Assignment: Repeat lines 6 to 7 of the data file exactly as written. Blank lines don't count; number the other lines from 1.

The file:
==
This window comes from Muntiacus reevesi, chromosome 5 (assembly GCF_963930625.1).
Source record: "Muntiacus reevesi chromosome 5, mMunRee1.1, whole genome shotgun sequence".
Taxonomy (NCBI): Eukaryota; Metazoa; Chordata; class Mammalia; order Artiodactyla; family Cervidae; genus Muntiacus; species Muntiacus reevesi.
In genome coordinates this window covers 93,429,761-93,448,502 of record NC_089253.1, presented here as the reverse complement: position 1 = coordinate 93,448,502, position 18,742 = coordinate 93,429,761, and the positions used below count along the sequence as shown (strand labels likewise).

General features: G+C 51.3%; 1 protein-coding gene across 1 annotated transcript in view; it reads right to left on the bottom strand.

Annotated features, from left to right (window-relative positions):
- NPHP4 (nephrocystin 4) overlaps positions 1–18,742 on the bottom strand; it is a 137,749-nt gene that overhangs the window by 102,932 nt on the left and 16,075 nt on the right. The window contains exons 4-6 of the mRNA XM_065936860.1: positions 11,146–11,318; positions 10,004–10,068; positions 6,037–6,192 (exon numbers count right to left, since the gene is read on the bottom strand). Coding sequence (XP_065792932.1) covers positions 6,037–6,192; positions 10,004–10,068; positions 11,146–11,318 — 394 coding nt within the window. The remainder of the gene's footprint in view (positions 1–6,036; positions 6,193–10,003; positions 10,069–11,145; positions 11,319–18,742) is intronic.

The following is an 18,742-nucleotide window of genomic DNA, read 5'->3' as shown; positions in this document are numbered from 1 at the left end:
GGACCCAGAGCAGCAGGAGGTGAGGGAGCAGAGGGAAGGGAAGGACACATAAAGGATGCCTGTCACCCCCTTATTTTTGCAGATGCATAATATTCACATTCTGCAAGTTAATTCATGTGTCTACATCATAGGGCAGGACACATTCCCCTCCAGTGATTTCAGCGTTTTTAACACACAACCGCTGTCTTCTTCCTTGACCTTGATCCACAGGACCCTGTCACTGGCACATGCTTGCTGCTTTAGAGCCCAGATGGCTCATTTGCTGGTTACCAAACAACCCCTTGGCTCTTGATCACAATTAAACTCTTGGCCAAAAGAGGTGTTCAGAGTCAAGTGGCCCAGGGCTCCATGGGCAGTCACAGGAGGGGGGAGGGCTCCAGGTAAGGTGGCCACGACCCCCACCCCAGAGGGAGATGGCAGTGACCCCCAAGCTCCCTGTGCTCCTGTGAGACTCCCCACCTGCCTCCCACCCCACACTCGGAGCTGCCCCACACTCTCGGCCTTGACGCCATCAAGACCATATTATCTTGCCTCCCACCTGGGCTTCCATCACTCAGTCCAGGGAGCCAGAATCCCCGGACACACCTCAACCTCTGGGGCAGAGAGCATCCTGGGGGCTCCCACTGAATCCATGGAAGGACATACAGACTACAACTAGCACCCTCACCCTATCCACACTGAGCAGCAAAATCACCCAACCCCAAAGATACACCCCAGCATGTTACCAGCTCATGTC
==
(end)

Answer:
Annotated features, from left to right (window-relative positions):
- NPHP4 (nephrocystin 4) overlaps positions 1–18,742 on the bottom strand; it is a 137,749-nt gene that overhangs the window by 102,932 nt on the left and 16,075 nt on the right. The window contains exons 4-6 of the mRNA XM_065936860.1: positions 11,146–11,318; positions 10,004–10,068; positions 6,037–6,192 (exon numbers count right to left, since the gene is read on the bottom strand). Coding sequence (XP_065792932.1) covers positions 6,037–6,192; positions 10,004–10,068; positions 11,146–11,318 — 394 coding nt within the window. The remainder of the gene's footprint in view (positions 1–6,036; positions 6,193–10,003; positions 10,069–11,145; positions 11,319–18,742) is intronic.